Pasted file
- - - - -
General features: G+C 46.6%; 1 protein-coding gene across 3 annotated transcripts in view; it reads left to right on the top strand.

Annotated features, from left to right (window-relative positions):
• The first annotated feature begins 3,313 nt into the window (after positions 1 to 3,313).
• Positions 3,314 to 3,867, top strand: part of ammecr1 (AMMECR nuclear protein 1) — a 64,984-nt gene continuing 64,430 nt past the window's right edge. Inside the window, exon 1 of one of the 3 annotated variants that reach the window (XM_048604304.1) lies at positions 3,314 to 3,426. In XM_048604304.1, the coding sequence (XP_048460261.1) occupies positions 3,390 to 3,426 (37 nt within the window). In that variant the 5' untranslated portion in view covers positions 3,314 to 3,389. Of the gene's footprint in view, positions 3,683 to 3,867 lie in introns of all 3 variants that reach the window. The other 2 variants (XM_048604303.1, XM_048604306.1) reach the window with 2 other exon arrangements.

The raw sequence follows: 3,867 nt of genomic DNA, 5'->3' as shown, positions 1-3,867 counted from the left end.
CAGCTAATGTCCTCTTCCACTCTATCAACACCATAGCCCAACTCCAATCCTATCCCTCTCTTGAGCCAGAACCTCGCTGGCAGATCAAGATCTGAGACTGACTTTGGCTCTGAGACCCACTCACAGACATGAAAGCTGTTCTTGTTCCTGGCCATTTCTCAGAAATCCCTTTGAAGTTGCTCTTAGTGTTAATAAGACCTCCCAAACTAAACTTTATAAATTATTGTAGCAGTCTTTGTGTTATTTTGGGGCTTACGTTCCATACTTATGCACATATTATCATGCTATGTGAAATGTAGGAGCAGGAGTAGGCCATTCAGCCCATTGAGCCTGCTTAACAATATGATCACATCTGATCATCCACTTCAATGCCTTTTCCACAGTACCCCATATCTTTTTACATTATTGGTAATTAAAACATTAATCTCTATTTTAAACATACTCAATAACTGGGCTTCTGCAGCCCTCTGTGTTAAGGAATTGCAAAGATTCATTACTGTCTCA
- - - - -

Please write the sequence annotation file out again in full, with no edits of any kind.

General features: G+C 46.6%; 1 protein-coding gene across 3 annotated transcripts in view; it reads left to right on the top strand.

Annotated features, from left to right (window-relative positions):
• The first annotated feature begins 3,313 nt into the window (after positions 1 to 3,313).
• Positions 3,314 to 3,867, top strand: part of ammecr1 (AMMECR nuclear protein 1) — a 64,984-nt gene continuing 64,430 nt past the window's right edge. Inside the window, exon 1 of one of the 3 annotated variants that reach the window (XM_048604304.1) lies at positions 3,314 to 3,426. In XM_048604304.1, the coding sequence (XP_048460261.1) occupies positions 3,390 to 3,426 (37 nt within the window). In that variant the 5' untranslated portion in view covers positions 3,314 to 3,389. Of the gene's footprint in view, positions 3,683 to 3,867 lie in introns of all 3 variants that reach the window. The other 2 variants (XM_048604303.1, XM_048604306.1) reach the window with 2 other exon arrangements.

The raw sequence follows: 3,867 nt of genomic DNA, 5'->3' as shown, positions 1-3,867 counted from the left end.
CAGCTAATGTCCTCTTCCACTCTATCAACACCATAGCCCAACTCCAATCCTATCCCTCTCTTGAGCCAGAACCTCGCTGGCAGATCAAGATCTGAGACTGACTTTGGCTCTGAGACCCACTCACAGACATGAAAGCTGTTCTTGTTCCTGGCCATTTCTCAGAAATCCCTTTGAAGTTGCTCTTAGTGTTAATAAGACCTCCCAAACTAAACTTTATAAATTATTGTAGCAGTCTTTGTGTTATTTTGGGGCTTACGTTCCATACTTATGCACATATTATCATGCTATGTGAAATGTAGGAGCAGGAGTAGGCCATTCAGCCCATTGAGCCTGCTTAACAATATGATCACATCTGATCATCCACTTCAATGCCTTTTCCACAGTACCCCATATCTTTTTACATTATTGGTAATTAAAACATTAATCTCTATTTTAAACATACTCAATAACTGGGCTTCTGCAGCCCTCTGTGTTAAGGAATTGCAAAGATTCATTACTGTCTCA